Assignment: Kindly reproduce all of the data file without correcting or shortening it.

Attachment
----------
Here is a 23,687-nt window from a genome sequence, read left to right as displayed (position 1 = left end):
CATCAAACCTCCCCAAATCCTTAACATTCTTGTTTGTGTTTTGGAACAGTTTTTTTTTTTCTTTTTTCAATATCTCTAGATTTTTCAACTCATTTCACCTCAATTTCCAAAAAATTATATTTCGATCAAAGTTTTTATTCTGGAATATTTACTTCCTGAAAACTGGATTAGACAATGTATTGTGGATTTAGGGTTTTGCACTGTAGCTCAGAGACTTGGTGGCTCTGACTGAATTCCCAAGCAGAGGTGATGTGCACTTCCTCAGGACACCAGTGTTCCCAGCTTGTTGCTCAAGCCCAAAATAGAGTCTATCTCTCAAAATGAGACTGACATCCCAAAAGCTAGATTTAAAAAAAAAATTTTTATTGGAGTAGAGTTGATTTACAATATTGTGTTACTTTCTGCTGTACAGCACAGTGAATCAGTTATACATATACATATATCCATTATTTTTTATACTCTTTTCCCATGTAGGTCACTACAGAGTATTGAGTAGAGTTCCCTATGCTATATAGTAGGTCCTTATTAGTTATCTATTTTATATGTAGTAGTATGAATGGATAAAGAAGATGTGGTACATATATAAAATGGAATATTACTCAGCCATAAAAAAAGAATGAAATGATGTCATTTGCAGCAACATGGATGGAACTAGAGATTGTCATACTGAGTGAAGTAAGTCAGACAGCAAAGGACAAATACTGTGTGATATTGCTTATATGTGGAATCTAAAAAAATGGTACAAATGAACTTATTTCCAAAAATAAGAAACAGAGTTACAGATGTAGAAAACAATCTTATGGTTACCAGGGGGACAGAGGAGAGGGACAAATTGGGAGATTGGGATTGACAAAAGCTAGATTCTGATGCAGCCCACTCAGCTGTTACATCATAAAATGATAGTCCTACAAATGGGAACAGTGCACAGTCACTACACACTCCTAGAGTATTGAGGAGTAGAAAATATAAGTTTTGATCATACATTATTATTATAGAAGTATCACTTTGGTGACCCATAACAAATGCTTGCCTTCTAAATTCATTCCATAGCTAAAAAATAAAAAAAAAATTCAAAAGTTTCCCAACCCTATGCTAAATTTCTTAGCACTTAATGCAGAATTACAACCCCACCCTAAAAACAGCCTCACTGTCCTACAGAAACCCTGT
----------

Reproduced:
Here is a 23,687-nt window from a genome sequence, read left to right as displayed (position 1 = left end):
CATCAAACCTCCCCAAATCCTTAACATTCTTGTTTGTGTTTTGGAACAGTTTTTTTTTTTCTTTTTTCAATATCTCTAGATTTTTCAACTCATTTCACCTCAATTTCCAAAAAATTATATTTCGATCAAAGTTTTTATTCTGGAATATTTACTTCCTGAAAACTGGATTAGACAATGTATTGTGGATTTAGGGTTTTGCACTGTAGCTCAGAGACTTGGTGGCTCTGACTGAATTCCCAAGCAGAGGTGATGTGCACTTCCTCAGGACACCAGTGTTCCCAGCTTGTTGCTCAAGCCCAAAATAGAGTCTATCTCTCAAAATGAGACTGACATCCCAAAAGCTAGATTTAAAAAAAAAATTTTTATTGGAGTAGAGTTGATTTACAATATTGTGTTACTTTCTGCTGTACAGCACAGTGAATCAGTTATACATATACATATATCCATTATTTTTTATACTCTTTTCCCATGTAGGTCACTACAGAGTATTGAGTAGAGTTCCCTATGCTATATAGTAGGTCCTTATTAGTTATCTATTTTATATGTAGTAGTATGAATGGATAAAGAAGATGTGGTACATATATAAAATGGAATATTACTCAGCCATAAAAAAAGAATGAAATGATGTCATTTGCAGCAACATGGATGGAACTAGAGATTGTCATACTGAGTGAAGTAAGTCAGACAGCAAAGGACAAATACTGTGTGATATTGCTTATATGTGGAATCTAAAAAAATGGTACAAATGAACTTATTTCCAAAAATAAGAAACAGAGTTACAGATGTAGAAAACAATCTTATGGTTACCAGGGGGACAGAGGAGAGGGACAAATTGGGAGATTGGGATTGACAAAAGCTAGATTCTGATGCAGCCCACTCAGCTGTTACATCATAAAATGATAGTCCTACAAATGGGAACAGTGCACAGTCACTACACACTCCTAGAGTATTGAGGAGTAGAAAATATAAGTTTTGATCATACATTATTATTATAGAAGTATCACTTTGGTGACCCATAACAAATGCTTGCCTTCTAAATTCATTCCATAGCTAAAAAATAAAAAAAAAATTCAAAAGTTTCCCAACCCTATGCTAAATTTCTTAGCACTTAATGCAGAATTACAACCCCACCCTAAAAACAGCCTCACTGTCCTACAGAAACCCTGT